Spyware experts on Wednesday advised companies and consumers to take a more aggressive approach toward fighting the electronic scourge, emphasizing that since spyware is evolving, prevention efforts should, too.
During Ziff Davis Internets Security Virtual Tradeshow, panelists focused on how easily spyware can be downloaded onto a system without user knowledge, and urged tradeshow participants to develop multi-layered strategies that tackle the problem at numerous levels.
Steve Weisman, author of "50 Ways to Protect Your Identity and Your Credit," noted that it is far too easy to get spyware on a system through e-mail attachments, software downloads or pop-up ads, but that getting rid of the software takes a much greater, focused effort.
Companies, as well as home users, should consider a firewall as a basic starting point, since it can identify suspicious-looking information coming into the network.
Also important are frequent updates to the operating system and Web browser software, and putting reputable anti-spyware software in place.
One habit that is particularly crucial should be reading license agreements, said Weisman. "Too few people read these agreements, so they dont really know what theyre agreeing to when theyre downloading," he said. "It can be a pain in the neck to read through them, but youll know whats coming onto your computer."
Because of the number of users, enterprises especially need to examine their reaction to threats, and what type of protections they have in place, noted Irfan Salim, chief executive and president of Tenebril.
Anti-spyware measures put in place months or even years ago may not be enough for companies now, given the rate of change with spyware and malware.
"There are evasive threats now," said Salim. "That means malware is now being designed to circumvent existing technology. Some spyware is even capable of updating itself."
Current protective technologies are often too limited to fight the threat effectively, Salim believes. Signature-based products show poor performance, and are defeated by mutation techniques that are favored by spyware developers, while behavior-based products give too many false positives, he said.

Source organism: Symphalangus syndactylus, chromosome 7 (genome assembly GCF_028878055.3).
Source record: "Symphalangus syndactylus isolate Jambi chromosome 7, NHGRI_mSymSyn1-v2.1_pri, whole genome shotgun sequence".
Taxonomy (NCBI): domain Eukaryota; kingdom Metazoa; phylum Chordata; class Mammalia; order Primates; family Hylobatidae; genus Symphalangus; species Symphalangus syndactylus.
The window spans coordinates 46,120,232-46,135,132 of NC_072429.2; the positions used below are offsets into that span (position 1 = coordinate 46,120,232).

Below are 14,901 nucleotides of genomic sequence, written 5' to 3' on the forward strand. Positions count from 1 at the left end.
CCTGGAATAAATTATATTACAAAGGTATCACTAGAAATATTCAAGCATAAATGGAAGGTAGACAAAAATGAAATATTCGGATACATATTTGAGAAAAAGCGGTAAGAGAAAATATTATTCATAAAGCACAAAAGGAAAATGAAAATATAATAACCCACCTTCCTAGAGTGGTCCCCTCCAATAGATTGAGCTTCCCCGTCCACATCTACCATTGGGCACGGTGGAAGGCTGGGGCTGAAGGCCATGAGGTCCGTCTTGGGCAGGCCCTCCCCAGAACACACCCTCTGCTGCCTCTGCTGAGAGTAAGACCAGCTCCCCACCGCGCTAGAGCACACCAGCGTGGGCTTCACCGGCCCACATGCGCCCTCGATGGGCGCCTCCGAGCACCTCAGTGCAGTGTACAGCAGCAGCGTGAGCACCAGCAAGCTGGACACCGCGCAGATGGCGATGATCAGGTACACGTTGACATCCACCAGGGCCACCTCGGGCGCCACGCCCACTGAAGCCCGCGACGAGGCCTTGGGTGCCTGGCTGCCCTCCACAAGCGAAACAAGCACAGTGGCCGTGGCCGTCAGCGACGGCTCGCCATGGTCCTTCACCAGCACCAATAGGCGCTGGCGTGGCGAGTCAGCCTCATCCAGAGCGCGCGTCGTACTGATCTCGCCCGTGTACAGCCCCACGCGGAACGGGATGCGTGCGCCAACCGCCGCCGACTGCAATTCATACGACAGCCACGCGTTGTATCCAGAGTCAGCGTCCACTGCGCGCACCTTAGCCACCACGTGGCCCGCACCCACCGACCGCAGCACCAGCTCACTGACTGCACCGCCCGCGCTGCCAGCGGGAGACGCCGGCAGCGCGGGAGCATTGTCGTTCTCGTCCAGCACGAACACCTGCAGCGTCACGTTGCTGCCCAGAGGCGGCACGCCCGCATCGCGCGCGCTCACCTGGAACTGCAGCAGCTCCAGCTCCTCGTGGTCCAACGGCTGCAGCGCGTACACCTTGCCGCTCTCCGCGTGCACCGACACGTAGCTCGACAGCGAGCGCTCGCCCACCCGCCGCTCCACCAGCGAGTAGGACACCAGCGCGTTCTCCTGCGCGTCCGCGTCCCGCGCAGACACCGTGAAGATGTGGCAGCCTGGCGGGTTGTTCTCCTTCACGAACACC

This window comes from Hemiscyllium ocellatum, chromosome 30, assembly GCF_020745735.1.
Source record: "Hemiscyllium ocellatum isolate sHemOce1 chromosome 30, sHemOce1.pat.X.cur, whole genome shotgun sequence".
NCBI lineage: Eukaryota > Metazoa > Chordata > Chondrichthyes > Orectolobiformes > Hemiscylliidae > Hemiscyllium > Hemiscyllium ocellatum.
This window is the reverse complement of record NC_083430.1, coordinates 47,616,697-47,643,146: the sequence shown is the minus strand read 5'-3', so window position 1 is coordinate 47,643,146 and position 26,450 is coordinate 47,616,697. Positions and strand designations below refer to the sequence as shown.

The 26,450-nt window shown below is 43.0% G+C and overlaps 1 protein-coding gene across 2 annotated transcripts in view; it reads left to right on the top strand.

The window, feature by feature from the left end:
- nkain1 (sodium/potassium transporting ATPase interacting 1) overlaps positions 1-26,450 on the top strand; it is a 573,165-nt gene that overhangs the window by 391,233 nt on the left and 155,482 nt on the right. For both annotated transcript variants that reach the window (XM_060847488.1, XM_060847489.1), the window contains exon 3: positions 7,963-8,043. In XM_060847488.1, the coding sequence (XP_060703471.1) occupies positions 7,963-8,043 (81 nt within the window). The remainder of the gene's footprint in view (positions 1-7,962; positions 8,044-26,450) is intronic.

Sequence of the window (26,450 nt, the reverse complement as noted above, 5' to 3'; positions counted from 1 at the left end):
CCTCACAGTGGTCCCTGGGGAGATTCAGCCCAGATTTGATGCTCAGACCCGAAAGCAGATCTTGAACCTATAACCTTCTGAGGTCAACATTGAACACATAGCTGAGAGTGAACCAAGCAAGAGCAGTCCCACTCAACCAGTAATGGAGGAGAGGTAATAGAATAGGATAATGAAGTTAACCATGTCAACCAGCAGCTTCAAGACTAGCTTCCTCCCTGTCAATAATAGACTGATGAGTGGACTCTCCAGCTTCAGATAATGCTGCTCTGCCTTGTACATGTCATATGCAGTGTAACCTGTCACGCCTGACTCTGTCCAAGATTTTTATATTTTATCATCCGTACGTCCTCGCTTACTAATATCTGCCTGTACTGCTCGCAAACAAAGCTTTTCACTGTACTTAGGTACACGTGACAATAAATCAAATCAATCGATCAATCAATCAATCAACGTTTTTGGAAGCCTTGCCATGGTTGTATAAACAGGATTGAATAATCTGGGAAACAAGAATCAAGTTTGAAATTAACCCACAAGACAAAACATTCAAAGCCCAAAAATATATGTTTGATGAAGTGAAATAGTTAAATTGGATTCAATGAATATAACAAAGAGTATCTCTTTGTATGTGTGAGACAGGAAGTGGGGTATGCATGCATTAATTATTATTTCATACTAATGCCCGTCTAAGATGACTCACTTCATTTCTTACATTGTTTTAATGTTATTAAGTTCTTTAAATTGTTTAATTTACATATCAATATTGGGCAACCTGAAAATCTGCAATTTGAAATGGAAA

Rather than relying on one type of anti-spyware product, its necessary for companies to employ multiple layers of protection, said Scott Cummings, president of Excalibur Technologies.
A comprehensive plan will likely include a border firewall, Web site blocking and monitoring software, patching, guest access security, employee awareness training and the creation and enforcement of an acceptable Internet use policy.
Technical strategies include e-mail filtering, devices that use multiple scanning engines, tweaking unneeded services and locking down user permissions.
Because spyware has become such a scourge at some companies, Cummings noted that some enterprises may need to go beyond digital solutions and think about becoming "Big Brother."
"There are applications that will let you monitor everything your employees do, from instant messaging chats to their use of Hotmail," he noted. "You can see what files theyre sending out, and if spyware is coming in, you can trace its path."
Cummings admits the approach is "a little scary" but that for some companies with spyware problems, the potential to avoid attack is worth playing Big Brother to minimize damage to company data and systems.
In general, boosting employee awareness and creating policies that define how the Internet is used within the company can go a long way toward reducing spyware incidents, Cummings said.
"Employees will be your biggest spyware asset or liability," he noted. "Once you have your border firewall and other protections set up, the only way spyware can get in is with human help."